On defense, Georgia responded emphatically to the pregame chatter. If you’ve seen the viral videos of Blooper, the Braves’ goofy mascot, trouncing children on the football field, that’s how Wildcats running back Ray Davis looked against Florida last week (280 yards on 26 carries with four total touchdowns). Therefore, much was made of Kentucky’s rushing attack – 171 yards per game – entering the night.

The Braves’ offense wasn’t the only high-powered unit shut down in this state Saturday. Davis against Georgia: 15 carries for 59 yards. The Wildcats’ hopes of running wild evaporated when they trailed by three touchdowns in 20 minutes of game time (“The quick start played big time to our advantage,” Smart said). Kentucky managed only 55 yards on the ground against a defense that allowed 134 rushing yards per contest.

“This was one of our best (games we can play),” linebacker Jamon Dumas-Johnson said. “Look at the score. Look at the team. Look how many yards they had. I feel like this was our best game of the year, but it’s not going to be the only best game of the year.”

Georgia hadn’t asserted itself as the previous two champions had by this time. That wasn’t necessarily concerning, though it led many to believe Georgia is ripe for an upset. The Bulldogs might still be, at least more than the past two seasons, but they also should remain the favorites until proved otherwise. However ugly or underwhelming some of the performances were, they’ve earned the benefit of the doubt.

No, this isn’t the 2021 team. This isn’t the 2022 team. But it doesn’t have to be. Scan the college football landscape. Do you see any 2021 or ‘22 Bulldogs out there? The sport’s wide-open field is used as an argument for teams like Florida State, Michigan and now Oklahoma to justify their highest hopes. The same reality helps Georgia, too.

This team doesn’t require the talent it previously had to threepeat. There’s a real chance we don’t see Georgia teams that talented again, anyway. But this group still has the credentials of a champion. It could still be the best and most talented team in the country. This isn’t its peak either.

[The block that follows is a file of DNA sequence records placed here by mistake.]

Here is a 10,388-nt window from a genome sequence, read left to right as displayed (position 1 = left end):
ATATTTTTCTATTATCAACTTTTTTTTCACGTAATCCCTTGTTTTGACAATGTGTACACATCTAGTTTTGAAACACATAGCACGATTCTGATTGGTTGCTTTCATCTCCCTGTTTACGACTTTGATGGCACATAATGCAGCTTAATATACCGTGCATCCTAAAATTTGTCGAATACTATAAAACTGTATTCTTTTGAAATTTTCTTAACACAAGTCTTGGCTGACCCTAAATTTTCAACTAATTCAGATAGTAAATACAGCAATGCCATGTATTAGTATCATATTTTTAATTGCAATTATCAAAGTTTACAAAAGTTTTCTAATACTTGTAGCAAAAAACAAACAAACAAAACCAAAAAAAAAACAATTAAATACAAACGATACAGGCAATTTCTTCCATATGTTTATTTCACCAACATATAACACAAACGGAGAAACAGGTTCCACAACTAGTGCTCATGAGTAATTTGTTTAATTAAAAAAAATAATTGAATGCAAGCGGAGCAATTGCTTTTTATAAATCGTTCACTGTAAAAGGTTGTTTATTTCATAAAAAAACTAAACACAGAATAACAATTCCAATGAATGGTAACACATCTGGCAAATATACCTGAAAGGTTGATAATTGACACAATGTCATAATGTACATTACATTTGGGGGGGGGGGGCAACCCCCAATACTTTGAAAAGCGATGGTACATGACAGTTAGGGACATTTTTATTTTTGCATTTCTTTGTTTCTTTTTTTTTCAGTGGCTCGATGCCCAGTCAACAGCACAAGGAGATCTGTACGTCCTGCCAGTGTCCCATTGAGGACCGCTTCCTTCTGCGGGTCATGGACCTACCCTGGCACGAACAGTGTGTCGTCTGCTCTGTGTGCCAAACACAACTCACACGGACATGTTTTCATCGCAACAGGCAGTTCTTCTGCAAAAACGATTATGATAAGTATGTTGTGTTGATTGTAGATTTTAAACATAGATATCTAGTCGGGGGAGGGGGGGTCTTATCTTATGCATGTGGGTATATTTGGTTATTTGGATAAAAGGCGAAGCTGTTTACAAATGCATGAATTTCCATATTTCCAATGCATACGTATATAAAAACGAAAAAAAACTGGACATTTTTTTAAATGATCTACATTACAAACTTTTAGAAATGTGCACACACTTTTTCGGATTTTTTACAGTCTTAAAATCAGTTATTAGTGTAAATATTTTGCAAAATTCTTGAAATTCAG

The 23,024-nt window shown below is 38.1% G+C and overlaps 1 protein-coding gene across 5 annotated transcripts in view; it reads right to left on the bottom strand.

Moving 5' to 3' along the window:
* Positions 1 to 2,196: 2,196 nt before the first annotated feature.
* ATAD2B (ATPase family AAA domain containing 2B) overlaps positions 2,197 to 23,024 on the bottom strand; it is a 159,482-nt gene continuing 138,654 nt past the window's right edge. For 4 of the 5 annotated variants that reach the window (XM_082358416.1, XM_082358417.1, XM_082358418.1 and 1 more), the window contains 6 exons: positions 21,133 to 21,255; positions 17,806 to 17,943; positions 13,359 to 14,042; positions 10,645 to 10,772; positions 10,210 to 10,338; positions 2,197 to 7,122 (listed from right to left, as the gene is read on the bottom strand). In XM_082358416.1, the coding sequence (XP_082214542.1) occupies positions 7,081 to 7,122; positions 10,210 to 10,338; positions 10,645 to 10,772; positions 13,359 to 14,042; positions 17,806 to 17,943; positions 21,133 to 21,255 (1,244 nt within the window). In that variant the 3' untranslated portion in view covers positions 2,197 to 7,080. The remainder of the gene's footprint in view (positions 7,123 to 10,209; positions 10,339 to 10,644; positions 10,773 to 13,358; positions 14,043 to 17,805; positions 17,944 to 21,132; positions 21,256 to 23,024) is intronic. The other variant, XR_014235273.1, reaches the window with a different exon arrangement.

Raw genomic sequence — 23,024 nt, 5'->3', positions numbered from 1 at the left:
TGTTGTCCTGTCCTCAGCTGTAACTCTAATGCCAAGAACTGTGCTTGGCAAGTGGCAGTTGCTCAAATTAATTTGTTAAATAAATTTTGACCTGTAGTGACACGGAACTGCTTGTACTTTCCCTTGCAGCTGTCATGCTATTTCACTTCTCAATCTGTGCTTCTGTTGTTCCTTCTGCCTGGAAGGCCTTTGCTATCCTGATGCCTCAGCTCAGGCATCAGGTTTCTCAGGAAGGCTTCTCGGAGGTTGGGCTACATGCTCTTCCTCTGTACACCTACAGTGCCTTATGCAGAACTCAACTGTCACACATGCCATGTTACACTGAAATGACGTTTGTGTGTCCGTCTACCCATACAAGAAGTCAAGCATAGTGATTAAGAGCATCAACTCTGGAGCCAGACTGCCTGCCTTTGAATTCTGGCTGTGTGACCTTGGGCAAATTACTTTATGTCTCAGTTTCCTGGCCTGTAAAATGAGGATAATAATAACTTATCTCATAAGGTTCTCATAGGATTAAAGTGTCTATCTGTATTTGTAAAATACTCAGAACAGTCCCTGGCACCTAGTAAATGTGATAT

Receiver Ladd McConkey is nowhere near full health (he had only one catch Saturday). Running back Kendall Milton will get healthier. Beck, for all the expectations on his shoulders, is a first-time starter working with a new offensive coordinator. These receivers, such as Rara Thomas, who had a spectacular touchdown catch, are racking up only more reps in this offense. The defense will progress. Bowers remains the crème de la crème for weaponry.

Speaking of Bowers, who had seven catches for 132 yards and a touchdown: On the stadium jumbotron, one fan’s phone read, “Bowers 4 Heisman.” Unfortunately, a tight end winning the Heisman Trophy seems to blow past the realm of realistic possibilities. But if Bowers remains healthy and isn’t in New York City as a finalist, it’ll be hard to respect the award for what it’s supposed to represent.

“Not really,” Bowers said when I asked if Heisman candidacy ever enters his mind. “I know if there is a chance, I’ll just have to stay doing what I do week-to-week and not change anything I’m doing.”

Bowers might not care about the Heisman, but he does care about potentially going 3-for-3 in winning national titles during his career. Halfway through this season, everything Georgia wants is in play. They’ve remained No. 1, even if the coach doesn’t care.

“I want to be the No. 1 team at the end of the year,” Smart said. “The goal to get there is to get better. I (couldn’t) care less what anybody ranks us (right now).”

The oft-criticized Bulldogs schedule has a couple of more challenging tasks awaiting. Ole Miss, which is competing to win the SEC West, comes to Athens a month from now. Everyone circled the trip to Tennessee before the season, and even after the Volunteers embarrassed themselves in Gainesville, that won’t be a freebie.

If we take nothing else from Saturday, this is important: We haven’t seen the best form of the 2023 Bulldogs. Saturday provided a glimpse into what they can become. This team might not be the past two, but as we sit here in early October, there’s no reason to be convinced they can’t join them in immortality.